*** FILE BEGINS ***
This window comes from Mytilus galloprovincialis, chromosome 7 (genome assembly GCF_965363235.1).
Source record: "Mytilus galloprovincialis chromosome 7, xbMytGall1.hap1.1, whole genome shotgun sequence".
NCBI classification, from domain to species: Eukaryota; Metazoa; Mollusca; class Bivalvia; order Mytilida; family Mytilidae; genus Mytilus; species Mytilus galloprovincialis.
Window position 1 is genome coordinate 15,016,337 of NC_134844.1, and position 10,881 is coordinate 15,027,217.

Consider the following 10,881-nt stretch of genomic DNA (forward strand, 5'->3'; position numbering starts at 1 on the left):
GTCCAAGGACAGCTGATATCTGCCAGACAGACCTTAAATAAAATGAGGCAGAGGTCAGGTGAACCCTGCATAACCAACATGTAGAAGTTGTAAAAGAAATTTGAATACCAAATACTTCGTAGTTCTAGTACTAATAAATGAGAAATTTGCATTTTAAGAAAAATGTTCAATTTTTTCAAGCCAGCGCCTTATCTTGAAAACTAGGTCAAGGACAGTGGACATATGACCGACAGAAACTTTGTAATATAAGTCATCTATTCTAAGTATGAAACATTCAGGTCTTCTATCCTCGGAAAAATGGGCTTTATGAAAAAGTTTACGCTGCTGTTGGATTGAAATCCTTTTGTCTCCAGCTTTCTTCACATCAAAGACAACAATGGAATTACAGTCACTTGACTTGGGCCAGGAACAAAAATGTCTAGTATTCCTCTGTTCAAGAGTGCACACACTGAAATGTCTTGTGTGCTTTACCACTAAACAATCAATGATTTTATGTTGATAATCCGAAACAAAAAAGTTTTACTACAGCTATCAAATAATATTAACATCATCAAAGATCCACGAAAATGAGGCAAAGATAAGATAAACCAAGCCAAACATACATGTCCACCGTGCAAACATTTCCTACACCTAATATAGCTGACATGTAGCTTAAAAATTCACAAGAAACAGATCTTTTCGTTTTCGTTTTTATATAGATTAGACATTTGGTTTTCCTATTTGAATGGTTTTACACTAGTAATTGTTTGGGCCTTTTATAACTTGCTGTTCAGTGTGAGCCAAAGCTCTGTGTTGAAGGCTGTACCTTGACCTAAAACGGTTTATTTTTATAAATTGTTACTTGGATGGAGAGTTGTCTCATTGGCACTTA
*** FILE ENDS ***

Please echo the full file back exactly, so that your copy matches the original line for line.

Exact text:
This window comes from Mytilus galloprovincialis, chromosome 7 (genome assembly GCF_965363235.1).
Source record: "Mytilus galloprovincialis chromosome 7, xbMytGall1.hap1.1, whole genome shotgun sequence".
NCBI classification, from domain to species: Eukaryota; Metazoa; Mollusca; class Bivalvia; order Mytilida; family Mytilidae; genus Mytilus; species Mytilus galloprovincialis.
Window position 1 is genome coordinate 15,016,337 of NC_134844.1, and position 10,881 is coordinate 15,027,217.

Consider the following 10,881-nt stretch of genomic DNA (forward strand, 5'->3'; position numbering starts at 1 on the left):
GTCCAAGGACAGCTGATATCTGCCAGACAGACCTTAAATAAAATGAGGCAGAGGTCAGGTGAACCCTGCATAACCAACATGTAGAAGTTGTAAAAGAAATTTGAATACCAAATACTTCGTAGTTCTAGTACTAATAAATGAGAAATTTGCATTTTAAGAAAAATGTTCAATTTTTTCAAGCCAGCGCCTTATCTTGAAAACTAGGTCAAGGACAGTGGACATATGACCGACAGAAACTTTGTAATATAAGTCATCTATTCTAAGTATGAAACATTCAGGTCTTCTATCCTCGGAAAAATGGGCTTTATGAAAAAGTTTACGCTGCTGTTGGATTGAAATCCTTTTGTCTCCAGCTTTCTTCACATCAAAGACAACAATGGAATTACAGTCACTTGACTTGGGCCAGGAACAAAAATGTCTAGTATTCCTCTGTTCAAGAGTGCACACACTGAAATGTCTTGTGTGCTTTACCACTAAACAATCAATGATTTTATGTTGATAATCCGAAACAAAAAAGTTTTACTACAGCTATCAAATAATATTAACATCATCAAAGATCCACGAAAATGAGGCAAAGATAAGATAAACCAAGCCAAACATACATGTCCACCGTGCAAACATTTCCTACACCTAATATAGCTGACATGTAGCTTAAAAATTCACAAGAAACAGATCTTTTCGTTTTCGTTTTTATATAGATTAGACATTTGGTTTTCCTATTTGAATGGTTTTACACTAGTAATTGTTTGGGCCTTTTATAACTTGCTGTTCAGTGTGAGCCAAAGCTCTGTGTTGAAGGCTGTACCTTGACCTAAAACGGTTTATTTTTATAAATTGTTACTTGGATGGAGAGTTGTCTCATTGGCACTTA